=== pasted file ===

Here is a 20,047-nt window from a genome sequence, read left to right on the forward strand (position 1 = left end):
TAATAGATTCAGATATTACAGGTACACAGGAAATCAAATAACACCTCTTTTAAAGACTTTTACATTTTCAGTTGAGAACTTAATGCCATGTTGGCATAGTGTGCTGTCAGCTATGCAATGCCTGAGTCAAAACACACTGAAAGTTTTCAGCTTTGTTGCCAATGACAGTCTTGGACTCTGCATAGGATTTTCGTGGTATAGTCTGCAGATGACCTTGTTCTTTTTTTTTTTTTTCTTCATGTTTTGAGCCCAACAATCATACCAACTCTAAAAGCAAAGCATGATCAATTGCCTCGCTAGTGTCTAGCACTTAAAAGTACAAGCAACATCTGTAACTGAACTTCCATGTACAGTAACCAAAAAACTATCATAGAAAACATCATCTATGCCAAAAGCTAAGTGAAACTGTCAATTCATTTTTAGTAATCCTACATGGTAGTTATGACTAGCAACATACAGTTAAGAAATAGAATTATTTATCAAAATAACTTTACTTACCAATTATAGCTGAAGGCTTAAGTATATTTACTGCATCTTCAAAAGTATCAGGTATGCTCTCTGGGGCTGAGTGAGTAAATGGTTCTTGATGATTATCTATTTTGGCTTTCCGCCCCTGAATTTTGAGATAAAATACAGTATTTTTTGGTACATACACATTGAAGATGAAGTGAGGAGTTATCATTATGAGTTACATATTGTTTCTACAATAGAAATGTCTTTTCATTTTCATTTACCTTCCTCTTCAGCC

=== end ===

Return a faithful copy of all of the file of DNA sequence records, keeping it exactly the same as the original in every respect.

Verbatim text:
Here is a 20,047-nt window from a genome sequence, read left to right on the forward strand (position 1 = left end):
TAATAGATTCAGATATTACAGGTACACAGGAAATCAAATAACACCTCTTTTAAAGACTTTTACATTTTCAGTTGAGAACTTAATGCCATGTTGGCATAGTGTGCTGTCAGCTATGCAATGCCTGAGTCAAAACACACTGAAAGTTTTCAGCTTTGTTGCCAATGACAGTCTTGGACTCTGCATAGGATTTTCGTGGTATAGTCTGCAGATGACCTTGTTCTTTTTTTTTTTTTTCTTCATGTTTTGAGCCCAACAATCATACCAACTCTAAAAGCAAAGCATGATCAATTGCCTCGCTAGTGTCTAGCACTTAAAAGTACAAGCAACATCTGTAACTGAACTTCCATGTACAGTAACCAAAAAACTATCATAGAAAACATCATCTATGCCAAAAGCTAAGTGAAACTGTCAATTCATTTTTAGTAATCCTACATGGTAGTTATGACTAGCAACATACAGTTAAGAAATAGAATTATTTATCAAAATAACTTTACTTACCAATTATAGCTGAAGGCTTAAGTATATTTACTGCATCTTCAAAAGTATCAGGTATGCTCTCTGGGGCTGAGTGAGTAAATGGTTCTTGATGATTATCTATTTTGGCTTTCCGCCCCTGAATTTTGAGATAAAATACAGTATTTTTTGGTACATACACATTGAAGATGAAGTGAGGAGTTATCATTATGAGTTACATATTGTTTCTACAATAGAAATGTCTTTTCATTTTCATTTACCTTCCTCTTCAGCC